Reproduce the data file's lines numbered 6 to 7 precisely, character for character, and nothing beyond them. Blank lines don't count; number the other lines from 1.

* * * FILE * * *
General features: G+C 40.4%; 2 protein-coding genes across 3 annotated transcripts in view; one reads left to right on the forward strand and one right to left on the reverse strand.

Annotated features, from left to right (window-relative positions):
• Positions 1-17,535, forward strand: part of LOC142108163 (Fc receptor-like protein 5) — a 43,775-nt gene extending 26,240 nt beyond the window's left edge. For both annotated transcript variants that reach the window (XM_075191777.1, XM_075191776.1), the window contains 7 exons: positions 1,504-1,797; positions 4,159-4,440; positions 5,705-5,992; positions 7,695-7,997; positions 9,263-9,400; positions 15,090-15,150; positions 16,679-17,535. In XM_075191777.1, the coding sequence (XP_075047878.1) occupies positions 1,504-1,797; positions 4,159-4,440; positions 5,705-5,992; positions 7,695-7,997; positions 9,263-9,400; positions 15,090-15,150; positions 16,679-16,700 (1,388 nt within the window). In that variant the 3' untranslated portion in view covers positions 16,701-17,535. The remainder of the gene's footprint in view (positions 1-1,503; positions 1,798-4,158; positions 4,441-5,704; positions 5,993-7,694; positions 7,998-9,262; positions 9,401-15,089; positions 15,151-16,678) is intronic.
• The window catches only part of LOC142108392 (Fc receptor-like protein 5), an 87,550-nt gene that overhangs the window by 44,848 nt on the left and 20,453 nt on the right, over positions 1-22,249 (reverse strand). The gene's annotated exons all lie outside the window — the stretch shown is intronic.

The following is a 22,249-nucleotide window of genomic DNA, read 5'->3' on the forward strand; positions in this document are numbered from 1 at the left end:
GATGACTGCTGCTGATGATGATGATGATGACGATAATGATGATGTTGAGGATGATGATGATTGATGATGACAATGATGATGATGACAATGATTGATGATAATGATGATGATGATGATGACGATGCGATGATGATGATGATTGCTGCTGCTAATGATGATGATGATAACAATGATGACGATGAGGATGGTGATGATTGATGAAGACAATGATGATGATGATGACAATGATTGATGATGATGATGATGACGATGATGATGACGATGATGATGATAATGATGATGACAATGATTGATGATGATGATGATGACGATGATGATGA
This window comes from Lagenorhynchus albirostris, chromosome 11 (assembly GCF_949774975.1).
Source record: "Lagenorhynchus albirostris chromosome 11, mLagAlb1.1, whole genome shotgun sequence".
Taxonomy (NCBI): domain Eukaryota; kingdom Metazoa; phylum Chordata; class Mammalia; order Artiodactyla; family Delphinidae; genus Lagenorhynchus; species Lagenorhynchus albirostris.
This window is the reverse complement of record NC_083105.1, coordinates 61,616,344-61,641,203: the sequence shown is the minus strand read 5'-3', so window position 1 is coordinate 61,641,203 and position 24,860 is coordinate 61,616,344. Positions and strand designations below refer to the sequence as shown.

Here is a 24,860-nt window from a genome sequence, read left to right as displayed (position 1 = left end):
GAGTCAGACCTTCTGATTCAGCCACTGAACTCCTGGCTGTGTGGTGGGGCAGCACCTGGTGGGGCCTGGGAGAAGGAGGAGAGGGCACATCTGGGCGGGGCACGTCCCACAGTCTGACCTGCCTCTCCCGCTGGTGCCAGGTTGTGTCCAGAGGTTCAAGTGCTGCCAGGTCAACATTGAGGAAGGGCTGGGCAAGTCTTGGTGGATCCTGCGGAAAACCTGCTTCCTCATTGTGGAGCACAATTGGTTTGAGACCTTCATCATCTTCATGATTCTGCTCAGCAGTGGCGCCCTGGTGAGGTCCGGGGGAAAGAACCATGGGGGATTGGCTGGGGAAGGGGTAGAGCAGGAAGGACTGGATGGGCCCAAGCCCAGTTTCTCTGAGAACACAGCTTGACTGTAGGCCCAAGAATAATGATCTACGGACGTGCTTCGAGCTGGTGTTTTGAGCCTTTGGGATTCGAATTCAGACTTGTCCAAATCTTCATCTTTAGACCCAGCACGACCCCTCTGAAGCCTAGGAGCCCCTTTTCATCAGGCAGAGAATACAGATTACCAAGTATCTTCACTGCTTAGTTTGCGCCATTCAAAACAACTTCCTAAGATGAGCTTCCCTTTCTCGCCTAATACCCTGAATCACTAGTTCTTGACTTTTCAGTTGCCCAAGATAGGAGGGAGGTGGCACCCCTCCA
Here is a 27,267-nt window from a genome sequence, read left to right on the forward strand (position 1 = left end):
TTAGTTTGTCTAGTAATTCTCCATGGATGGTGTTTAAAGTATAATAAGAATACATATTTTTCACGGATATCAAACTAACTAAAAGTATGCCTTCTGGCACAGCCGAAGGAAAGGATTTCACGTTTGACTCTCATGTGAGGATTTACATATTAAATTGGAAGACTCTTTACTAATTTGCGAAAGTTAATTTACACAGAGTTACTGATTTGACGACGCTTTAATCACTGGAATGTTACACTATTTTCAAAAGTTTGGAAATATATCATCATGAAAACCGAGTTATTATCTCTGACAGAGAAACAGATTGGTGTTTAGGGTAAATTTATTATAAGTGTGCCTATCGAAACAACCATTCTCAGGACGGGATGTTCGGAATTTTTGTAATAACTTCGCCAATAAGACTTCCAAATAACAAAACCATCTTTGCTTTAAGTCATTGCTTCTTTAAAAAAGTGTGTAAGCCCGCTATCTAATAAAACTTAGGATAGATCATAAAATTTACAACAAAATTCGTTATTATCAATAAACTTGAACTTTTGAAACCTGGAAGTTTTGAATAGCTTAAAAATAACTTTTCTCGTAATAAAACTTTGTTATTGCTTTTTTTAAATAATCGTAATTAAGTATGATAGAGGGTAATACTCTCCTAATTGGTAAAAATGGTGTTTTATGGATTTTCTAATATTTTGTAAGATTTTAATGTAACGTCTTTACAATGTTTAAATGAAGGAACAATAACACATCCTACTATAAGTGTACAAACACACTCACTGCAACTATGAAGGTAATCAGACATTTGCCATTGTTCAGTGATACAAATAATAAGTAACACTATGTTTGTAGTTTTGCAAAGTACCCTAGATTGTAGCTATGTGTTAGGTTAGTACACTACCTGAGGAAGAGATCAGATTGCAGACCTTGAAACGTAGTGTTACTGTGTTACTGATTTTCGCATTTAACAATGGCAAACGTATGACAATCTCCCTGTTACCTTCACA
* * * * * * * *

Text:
GATGACTGCTGCTGATGATGATGATGATGACGATAATGATGATGTTGAGGATGATGATGATTGATGATGACAATGATGATGATGACAATGATTGATGATAATGATGATGATGATGATGACGATGCGATGATGATGATGATTGCTGCTGCTAATGATGATGATGATAACAATGATGACGATGAGGATGGTGATGATTGATGAAGACAATGATGATGATGATGACAATGATTGATGATGATGATGATGACGATGATGATGACGATGATGATGATAATGATGATGACAATGATTGATGATGATGATGATGACGATGATGATGA
This window comes from Lagenorhynchus albirostris, chromosome 11 (assembly GCF_949774975.1).